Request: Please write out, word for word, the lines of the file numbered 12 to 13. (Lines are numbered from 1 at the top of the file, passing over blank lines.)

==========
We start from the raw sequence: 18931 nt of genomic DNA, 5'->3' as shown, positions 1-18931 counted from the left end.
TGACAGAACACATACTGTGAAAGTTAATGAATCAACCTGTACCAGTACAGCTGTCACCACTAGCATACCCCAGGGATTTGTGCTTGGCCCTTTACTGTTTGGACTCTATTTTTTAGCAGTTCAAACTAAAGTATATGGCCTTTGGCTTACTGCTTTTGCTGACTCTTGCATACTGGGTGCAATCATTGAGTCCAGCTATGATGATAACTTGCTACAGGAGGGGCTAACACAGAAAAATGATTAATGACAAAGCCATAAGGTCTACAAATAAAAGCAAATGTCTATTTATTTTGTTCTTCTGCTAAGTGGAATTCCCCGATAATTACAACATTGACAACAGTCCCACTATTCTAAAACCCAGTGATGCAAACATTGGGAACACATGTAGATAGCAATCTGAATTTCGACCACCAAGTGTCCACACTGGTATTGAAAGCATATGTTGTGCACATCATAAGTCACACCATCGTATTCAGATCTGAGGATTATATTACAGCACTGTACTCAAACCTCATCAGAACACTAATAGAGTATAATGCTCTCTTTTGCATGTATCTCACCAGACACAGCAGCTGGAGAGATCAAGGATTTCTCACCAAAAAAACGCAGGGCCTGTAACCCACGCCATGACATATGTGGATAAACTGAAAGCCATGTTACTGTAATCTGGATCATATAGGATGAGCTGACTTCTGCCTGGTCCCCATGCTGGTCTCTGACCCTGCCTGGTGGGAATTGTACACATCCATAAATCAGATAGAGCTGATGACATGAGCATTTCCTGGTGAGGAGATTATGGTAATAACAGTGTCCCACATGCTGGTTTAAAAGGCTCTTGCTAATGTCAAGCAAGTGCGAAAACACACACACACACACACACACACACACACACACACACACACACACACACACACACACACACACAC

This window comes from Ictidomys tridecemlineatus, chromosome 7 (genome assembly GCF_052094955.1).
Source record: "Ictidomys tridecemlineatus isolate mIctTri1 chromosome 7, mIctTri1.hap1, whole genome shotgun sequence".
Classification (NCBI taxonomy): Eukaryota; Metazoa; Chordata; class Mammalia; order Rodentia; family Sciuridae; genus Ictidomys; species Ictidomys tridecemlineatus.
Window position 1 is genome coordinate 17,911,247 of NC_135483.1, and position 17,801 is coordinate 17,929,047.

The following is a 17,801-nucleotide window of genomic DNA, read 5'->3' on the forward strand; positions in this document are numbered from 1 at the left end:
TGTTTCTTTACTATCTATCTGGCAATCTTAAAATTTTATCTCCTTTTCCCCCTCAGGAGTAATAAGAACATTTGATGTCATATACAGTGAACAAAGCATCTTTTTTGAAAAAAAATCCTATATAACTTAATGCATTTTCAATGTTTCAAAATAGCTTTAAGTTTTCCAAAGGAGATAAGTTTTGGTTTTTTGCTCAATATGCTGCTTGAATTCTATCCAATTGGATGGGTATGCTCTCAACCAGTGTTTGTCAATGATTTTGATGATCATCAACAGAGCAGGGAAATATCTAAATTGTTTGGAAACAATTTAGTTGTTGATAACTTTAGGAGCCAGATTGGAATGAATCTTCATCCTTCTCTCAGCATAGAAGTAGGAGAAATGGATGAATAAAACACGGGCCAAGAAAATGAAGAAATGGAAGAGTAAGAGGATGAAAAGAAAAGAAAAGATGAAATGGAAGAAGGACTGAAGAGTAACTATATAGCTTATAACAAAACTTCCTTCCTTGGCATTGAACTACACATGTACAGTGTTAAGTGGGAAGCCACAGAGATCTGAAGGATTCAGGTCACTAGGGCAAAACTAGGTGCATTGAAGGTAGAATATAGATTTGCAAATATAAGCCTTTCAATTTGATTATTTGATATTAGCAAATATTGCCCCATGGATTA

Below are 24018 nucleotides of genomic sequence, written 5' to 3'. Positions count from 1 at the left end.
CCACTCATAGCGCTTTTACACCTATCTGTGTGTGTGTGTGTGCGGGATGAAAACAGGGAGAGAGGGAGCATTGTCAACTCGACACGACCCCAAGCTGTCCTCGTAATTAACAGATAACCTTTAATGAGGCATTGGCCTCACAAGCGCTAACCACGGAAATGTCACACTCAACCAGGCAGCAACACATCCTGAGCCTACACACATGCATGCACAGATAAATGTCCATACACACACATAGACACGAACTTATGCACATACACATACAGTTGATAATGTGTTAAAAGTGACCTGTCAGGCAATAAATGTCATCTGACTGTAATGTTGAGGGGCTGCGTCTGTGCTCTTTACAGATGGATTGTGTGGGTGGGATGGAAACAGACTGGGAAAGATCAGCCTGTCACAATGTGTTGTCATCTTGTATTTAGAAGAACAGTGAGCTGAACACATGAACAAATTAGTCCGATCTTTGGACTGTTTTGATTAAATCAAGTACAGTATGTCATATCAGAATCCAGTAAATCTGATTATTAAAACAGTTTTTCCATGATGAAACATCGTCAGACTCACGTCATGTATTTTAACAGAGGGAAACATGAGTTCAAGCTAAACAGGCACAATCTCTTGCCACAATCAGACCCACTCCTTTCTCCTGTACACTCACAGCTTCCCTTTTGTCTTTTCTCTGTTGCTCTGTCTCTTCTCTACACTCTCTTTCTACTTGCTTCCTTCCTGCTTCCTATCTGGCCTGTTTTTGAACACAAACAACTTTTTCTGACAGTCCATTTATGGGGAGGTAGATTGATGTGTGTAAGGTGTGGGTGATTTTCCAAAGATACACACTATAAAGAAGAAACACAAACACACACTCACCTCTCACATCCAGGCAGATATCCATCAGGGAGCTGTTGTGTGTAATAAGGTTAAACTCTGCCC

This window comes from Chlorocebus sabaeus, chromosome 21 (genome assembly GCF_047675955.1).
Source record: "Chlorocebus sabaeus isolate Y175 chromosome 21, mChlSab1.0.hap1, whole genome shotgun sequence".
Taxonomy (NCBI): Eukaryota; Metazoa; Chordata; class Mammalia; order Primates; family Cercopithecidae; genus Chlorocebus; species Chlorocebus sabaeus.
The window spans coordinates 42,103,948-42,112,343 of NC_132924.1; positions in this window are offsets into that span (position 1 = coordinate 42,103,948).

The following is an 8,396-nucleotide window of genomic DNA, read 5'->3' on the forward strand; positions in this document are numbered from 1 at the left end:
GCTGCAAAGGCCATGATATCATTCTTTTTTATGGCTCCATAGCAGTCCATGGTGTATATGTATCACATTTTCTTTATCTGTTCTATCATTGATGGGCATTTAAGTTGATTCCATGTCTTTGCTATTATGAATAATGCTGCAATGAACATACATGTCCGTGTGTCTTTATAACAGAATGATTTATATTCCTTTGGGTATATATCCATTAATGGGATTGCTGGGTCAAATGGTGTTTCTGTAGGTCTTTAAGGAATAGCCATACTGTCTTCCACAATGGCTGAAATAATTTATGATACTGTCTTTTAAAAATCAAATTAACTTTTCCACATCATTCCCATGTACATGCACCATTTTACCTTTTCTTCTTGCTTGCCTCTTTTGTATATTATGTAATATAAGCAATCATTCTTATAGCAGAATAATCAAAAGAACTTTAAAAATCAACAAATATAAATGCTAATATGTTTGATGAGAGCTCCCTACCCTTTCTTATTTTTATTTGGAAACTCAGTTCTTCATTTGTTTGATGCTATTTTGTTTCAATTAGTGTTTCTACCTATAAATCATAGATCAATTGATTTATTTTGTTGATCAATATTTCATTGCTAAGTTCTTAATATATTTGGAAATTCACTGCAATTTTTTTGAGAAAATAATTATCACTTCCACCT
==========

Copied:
Source record: "Chlorocebus sabaeus isolate Y175 chromosome 21, mChlSab1.0.hap1, whole genome shotgun sequence".
Taxonomy (NCBI): Eukaryota; Metazoa; Chordata; class Mammalia; order Primates; family Cercopithecidae; genus Chlorocebus; species Chlorocebus sabaeus.